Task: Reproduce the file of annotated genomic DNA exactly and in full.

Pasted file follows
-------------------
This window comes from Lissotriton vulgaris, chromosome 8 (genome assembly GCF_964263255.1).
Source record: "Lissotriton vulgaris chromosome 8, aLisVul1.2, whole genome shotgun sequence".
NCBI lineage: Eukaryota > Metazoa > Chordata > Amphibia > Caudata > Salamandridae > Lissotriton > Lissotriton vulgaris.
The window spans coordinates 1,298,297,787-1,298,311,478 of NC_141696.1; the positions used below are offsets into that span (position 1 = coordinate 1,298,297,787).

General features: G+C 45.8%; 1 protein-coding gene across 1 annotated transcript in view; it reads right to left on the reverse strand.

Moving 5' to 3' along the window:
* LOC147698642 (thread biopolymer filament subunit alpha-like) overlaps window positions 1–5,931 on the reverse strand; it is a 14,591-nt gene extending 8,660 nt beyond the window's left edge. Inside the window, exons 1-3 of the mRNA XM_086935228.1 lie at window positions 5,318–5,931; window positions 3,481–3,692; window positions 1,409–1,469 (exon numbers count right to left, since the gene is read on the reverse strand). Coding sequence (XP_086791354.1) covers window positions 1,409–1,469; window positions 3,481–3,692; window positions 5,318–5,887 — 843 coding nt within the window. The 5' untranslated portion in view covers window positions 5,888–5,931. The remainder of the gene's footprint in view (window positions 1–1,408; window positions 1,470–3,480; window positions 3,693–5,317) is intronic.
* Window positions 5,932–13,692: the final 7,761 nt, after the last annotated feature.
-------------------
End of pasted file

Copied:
This window comes from Lissotriton vulgaris, chromosome 8 (genome assembly GCF_964263255.1).
Source record: "Lissotriton vulgaris chromosome 8, aLisVul1.2, whole genome shotgun sequence".
NCBI lineage: Eukaryota > Metazoa > Chordata > Amphibia > Caudata > Salamandridae > Lissotriton > Lissotriton vulgaris.
The window spans coordinates 1,298,297,787-1,298,311,478 of NC_141696.1; the positions used below are offsets into that span (position 1 = coordinate 1,298,297,787).

General features: G+C 45.8%; 1 protein-coding gene across 1 annotated transcript in view; it reads right to left on the reverse strand.

Moving 5' to 3' along the window:
* LOC147698642 (thread biopolymer filament subunit alpha-like) overlaps window positions 1–5,931 on the reverse strand; it is a 14,591-nt gene extending 8,660 nt beyond the window's left edge. Inside the window, exons 1-3 of the mRNA XM_086935228.1 lie at window positions 5,318–5,931; window positions 3,481–3,692; window positions 1,409–1,469 (exon numbers count right to left, since the gene is read on the reverse strand). Coding sequence (XP_086791354.1) covers window positions 1,409–1,469; window positions 3,481–3,692; window positions 5,318–5,887 — 843 coding nt within the window. The 5' untranslated portion in view covers window positions 5,888–5,931. The remainder of the gene's footprint in view (window positions 1–1,408; window positions 1,470–3,480; window positions 3,693–5,317) is intronic.
* Window positions 5,932–13,692: the final 7,761 nt, after the last annotated feature.